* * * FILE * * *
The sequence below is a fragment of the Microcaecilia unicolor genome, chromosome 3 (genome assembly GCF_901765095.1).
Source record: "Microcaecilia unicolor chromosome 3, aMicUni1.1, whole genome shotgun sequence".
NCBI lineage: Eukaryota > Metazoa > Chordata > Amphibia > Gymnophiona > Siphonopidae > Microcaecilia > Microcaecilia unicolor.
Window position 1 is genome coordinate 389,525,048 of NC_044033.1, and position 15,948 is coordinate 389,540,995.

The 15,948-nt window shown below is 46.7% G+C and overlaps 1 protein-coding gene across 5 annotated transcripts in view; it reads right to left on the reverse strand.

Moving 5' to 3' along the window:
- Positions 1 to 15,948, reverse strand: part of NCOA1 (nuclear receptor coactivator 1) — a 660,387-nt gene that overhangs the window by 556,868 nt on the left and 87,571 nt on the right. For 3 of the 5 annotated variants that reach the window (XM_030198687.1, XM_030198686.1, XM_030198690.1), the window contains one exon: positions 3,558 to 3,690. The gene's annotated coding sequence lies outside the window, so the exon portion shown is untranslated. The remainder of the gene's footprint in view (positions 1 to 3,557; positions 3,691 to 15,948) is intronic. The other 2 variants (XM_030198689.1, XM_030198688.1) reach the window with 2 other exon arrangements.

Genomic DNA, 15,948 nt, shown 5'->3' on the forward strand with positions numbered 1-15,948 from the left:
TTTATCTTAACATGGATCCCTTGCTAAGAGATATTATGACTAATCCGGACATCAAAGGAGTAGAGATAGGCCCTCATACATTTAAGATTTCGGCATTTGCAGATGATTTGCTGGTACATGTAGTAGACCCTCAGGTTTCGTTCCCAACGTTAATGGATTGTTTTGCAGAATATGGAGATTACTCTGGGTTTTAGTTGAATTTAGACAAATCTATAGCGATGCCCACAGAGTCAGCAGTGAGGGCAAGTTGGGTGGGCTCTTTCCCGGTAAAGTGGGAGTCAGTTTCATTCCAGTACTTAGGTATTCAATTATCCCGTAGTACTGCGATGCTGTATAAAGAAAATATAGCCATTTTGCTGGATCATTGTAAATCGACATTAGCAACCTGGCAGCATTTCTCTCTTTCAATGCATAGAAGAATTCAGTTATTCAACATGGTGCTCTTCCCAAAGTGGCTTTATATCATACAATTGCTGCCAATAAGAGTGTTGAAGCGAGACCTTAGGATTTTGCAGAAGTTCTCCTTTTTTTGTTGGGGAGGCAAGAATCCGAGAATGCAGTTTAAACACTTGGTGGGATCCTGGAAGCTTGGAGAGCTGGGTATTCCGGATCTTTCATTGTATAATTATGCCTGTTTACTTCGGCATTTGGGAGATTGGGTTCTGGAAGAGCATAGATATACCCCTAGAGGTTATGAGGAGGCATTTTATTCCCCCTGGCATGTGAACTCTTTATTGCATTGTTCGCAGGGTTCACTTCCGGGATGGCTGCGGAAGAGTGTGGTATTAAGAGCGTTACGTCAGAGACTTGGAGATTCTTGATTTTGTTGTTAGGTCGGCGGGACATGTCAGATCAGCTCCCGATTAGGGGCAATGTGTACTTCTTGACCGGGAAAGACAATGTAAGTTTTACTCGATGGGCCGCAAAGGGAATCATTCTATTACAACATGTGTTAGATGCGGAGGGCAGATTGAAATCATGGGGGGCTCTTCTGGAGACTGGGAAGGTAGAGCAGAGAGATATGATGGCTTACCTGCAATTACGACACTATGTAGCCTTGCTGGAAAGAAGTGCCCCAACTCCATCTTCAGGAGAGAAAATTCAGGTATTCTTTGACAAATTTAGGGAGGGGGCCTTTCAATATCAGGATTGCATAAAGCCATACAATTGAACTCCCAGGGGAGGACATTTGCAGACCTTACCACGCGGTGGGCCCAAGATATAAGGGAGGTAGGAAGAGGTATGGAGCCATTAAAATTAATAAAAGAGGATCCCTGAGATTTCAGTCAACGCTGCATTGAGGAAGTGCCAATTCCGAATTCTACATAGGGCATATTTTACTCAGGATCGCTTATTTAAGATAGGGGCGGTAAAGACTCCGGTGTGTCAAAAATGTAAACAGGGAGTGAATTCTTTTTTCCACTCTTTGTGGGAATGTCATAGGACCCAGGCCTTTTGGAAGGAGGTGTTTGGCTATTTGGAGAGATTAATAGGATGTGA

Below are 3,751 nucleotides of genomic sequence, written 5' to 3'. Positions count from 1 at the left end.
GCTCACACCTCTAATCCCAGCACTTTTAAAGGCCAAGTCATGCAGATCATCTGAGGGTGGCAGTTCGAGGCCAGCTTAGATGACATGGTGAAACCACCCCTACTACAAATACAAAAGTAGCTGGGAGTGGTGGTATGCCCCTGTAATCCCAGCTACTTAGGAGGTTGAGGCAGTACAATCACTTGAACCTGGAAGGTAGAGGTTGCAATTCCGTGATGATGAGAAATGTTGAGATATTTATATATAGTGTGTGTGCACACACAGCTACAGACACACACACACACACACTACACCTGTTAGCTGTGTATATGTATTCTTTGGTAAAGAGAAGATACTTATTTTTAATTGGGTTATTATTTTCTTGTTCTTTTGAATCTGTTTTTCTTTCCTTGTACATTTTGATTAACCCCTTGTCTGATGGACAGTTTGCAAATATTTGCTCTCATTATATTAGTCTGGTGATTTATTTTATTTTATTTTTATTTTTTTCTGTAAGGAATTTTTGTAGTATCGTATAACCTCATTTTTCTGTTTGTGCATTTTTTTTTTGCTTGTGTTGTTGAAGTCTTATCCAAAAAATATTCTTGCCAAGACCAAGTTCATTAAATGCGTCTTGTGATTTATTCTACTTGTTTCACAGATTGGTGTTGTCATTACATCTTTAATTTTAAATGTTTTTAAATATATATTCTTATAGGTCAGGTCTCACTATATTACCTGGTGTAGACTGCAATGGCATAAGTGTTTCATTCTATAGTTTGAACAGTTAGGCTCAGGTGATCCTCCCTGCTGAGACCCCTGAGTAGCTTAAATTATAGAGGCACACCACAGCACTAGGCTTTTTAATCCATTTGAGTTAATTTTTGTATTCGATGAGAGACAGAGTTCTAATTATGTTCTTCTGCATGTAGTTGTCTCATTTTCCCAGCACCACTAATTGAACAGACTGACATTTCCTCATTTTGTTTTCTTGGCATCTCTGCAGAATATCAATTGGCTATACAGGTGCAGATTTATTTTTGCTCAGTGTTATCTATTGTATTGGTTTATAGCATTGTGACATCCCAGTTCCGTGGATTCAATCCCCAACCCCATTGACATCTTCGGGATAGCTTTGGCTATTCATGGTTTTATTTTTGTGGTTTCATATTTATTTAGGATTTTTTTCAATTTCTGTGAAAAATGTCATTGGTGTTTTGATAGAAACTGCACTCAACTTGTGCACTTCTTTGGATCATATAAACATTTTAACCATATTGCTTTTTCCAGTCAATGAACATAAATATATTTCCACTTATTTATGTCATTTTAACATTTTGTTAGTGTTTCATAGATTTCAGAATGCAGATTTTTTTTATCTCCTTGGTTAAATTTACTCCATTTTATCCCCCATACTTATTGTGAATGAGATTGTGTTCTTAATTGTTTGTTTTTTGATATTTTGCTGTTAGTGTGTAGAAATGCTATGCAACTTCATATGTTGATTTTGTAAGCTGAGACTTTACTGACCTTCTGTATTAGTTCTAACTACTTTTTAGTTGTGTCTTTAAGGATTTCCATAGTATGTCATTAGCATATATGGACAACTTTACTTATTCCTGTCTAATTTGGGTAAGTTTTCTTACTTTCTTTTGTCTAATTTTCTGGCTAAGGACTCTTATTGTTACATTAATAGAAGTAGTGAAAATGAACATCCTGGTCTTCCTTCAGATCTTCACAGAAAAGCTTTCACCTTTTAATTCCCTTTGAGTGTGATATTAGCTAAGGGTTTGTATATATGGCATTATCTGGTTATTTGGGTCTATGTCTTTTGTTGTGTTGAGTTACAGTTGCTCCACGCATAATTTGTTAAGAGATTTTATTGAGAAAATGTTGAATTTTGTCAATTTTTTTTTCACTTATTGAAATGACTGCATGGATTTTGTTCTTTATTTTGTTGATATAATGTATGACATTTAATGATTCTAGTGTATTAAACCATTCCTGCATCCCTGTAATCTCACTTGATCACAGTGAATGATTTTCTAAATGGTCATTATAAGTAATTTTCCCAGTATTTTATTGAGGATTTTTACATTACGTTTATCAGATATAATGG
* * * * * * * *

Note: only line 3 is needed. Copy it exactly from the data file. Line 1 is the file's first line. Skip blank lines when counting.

NCBI lineage: Eukaryota > Metazoa > Chordata > Amphibia > Gymnophiona > Siphonopidae > Microcaecilia > Microcaecilia unicolor.